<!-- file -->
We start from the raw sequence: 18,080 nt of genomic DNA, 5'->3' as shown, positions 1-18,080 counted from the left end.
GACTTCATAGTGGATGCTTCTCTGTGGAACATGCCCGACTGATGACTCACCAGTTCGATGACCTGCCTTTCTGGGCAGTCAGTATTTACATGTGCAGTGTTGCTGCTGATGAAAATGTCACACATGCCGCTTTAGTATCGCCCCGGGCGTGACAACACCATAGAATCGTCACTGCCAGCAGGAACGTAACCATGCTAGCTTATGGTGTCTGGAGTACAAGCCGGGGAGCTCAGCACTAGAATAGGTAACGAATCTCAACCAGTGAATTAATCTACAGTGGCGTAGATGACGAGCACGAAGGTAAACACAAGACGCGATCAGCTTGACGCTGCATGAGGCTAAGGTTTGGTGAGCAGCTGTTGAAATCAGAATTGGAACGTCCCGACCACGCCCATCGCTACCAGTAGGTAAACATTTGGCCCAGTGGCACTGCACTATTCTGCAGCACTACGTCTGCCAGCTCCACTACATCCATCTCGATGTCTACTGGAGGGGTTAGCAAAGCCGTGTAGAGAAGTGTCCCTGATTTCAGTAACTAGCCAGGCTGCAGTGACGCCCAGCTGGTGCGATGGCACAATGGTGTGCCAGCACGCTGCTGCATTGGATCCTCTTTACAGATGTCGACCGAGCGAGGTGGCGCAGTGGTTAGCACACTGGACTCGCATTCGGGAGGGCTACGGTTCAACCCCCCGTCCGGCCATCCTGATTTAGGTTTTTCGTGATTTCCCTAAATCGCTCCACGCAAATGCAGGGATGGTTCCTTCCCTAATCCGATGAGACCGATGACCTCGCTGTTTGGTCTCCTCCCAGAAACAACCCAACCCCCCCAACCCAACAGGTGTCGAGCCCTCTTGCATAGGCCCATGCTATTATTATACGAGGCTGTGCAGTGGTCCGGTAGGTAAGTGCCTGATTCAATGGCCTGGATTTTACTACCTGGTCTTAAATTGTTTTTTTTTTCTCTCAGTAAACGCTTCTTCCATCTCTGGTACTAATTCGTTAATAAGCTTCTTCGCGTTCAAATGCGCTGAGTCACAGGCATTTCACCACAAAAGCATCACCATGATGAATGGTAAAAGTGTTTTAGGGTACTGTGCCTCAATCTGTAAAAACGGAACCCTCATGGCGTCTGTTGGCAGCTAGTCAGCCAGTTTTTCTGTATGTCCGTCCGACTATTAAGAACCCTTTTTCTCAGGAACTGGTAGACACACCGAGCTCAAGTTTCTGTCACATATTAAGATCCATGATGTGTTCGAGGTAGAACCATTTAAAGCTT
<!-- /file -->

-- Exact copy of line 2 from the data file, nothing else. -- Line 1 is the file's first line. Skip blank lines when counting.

GACTTCATAGTGGATGCTTCTCTGTGGAACATGCCCGACTGATGACTCACCAGTTCGATGACCTGCCTTTCTGGGCAGTCAGTATTTACATGTGCAGTGTTGCTGCTGATGAAAATGTCACACATGCCGCTTTAGTATCGCCCCGGGCGTGACAACACCATAGAATCGTCACTGCCAGCAGGAACGTAACCATGCTAGCTTATGGTGTCTGGAGTACAAGCCGGGGAGCTCAGCACTAGAATAGGTAACGAATCTCAACCAGTGAATTAATCTACAGTGGCGTAGATGACGAGCACGAAGGTAAACACAAGACGCGATCAGCTTGACGCTGCATGAGGCTAAGGTTTGGTGAGCAGCTGTTGAAATCAGAATTGGAACGTCCCGACCACGCCCATCGCTACCAGTAGGTAAACATTTGGCCCAGTGGCACTGCACTATTCTGCAGCACTACGTCTGCCAGCTCCACTACATCCATCTCGATGTCTACTGGAGGGGTTAGCAAAGCCGTGTAGAGAAGTGTCCCTGATTTCAGTAACTAGCCAGGCTGCAGTGACGCCCAGCTGGTGCGATGGCACAATGGTGTGCCAGCACGCTGCTGCATTGGATCCTCTTTACAGATGTCGACCGAGCGAGGTGGCGCAGTGGTTAGCACACTGGACTCGCATTCGGGAGGGCTACGGTTCAACCCCCCGTCCGGCCATCCTGATTTAGGTTTTTCGTGATTTCCCTAAATCGCTCCACGCAAATGCAGGGATGGTTCCTTCCCTAATCCGATGAGACCGATGACCTCGCTGTTTGGTCTCCTCCCAGAAACAACCCAACCCCCCCAACCCAACAGGTGTCGAGCCCTCTTGCATAGGCCCATGCTATTATTATACGAGGCTGTGCAGTGGTCCGGTAGGTAAGTGCCTGATTCAATGGCCTGGATTTTACTACCTGGTCTTAAATTGTTTTTTTTTTCTCTCAGTAAACGCTTCTTCCATCTCTGGTACTAATTCGTTAATAAGCTTCTTCGCGTTCAAATGCGCTGAGTCACAGGCATTTCACCACAAAAGCATCACCATGATGAATGGTAAAAGTGTTTTAGGGTACTGTGCCTCAATCTGTAAAAACGGAACCCTCATGGCGTCTGTTGGCAGCTAGTCAGCCAGTTTTTCTGTATGTCCGTCCGACTATTAAGAACCCTTTTTCTCAGGAACTGGTAGACACACCGAGCTCAAGTTTCTGTCACATATTAAGATCCATGATGTGTTCGAGGTAGAACCATTTAAAGCTT